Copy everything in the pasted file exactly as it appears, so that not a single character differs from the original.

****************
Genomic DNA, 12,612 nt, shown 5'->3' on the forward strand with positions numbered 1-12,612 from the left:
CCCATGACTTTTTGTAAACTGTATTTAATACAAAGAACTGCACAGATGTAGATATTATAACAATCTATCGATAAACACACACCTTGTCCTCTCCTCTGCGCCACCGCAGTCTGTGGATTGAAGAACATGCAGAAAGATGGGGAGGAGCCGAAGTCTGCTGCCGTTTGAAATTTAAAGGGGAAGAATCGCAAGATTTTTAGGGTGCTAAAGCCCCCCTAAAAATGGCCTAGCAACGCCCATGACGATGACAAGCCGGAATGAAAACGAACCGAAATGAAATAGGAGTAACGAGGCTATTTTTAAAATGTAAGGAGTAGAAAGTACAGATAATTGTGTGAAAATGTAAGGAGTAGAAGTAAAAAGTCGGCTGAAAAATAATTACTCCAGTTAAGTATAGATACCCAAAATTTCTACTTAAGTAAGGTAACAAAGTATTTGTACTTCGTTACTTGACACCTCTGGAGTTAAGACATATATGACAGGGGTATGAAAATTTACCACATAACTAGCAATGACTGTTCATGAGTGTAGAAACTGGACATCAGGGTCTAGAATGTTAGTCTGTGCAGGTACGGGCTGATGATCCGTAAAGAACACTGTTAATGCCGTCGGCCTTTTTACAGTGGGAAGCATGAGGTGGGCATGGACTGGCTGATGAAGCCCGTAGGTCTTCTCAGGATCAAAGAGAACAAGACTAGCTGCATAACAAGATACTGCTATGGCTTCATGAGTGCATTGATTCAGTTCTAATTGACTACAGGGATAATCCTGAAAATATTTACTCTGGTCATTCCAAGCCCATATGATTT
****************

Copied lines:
Genomic DNA, 12,612 nt, shown 5'->3' on the forward strand with positions numbered 1-12,612 from the left:
CCCATGACTTTTTGTAAACTGTATTTAATACAAAGAACTGCACAGATGTAGATATTATAACAATCTATCGATAAACACACACCTTGTCCTCTCCTCTGCGCCACCGCAGTCTGTGGATTGAAGAACATGCAGAAAGATGGGGAGGAGCCGAAGTCTGCTGCCGTTTGAAATTTAAAGGGGAAGAATCGCAAGATTTTTAGGGTGCTAAAGCCCCCCTAAAAATGGCCTAGCAACGCCCATGACGATGACAAGCCGGAATGAAAACGAACCGAAATGAAATAGGAGTAACGAGGCTATTTTTAAAATGTAAGGAGTAGAAAGTACAGATAATTGTGTGAAAATGTAAGGAGTAGAAGTAAAAAGTCGGCTGAAAAATAATTACTCCAGTTAAGTATAGATACCCAAAATTTCTACTTAAGTAAGGTAACAAAGTATTTGTACTTCGTTACTTGACACCTCTGGAGTTAAGACATATATGACAGGGGTATGAAAATTTACCACATAACTAGCAATGACTGTTCATGAGTGTAGAAACTGGACATCAGGGTCTAGAATGTTAGTCTGTGCAGGTACGGGCTGATGATCCGTAAAGAACACTGTTAATGCCGTCGGCCTTTTTACAGTGGGAAGCATGAGGTGGGCATGGACTGGCTGATGAAGCCCGTAGGTCTTCTCAGGATCAAAGAGAACAAGACTAGCTGCATAACAAGATACTGCTATGGCTTCATGAGTGCATTGATTCAGTTCTAATTGACTACAGGGATAATCCTGAAAATATTTACTCTGGTCATTCCAAGCCCATATGATTT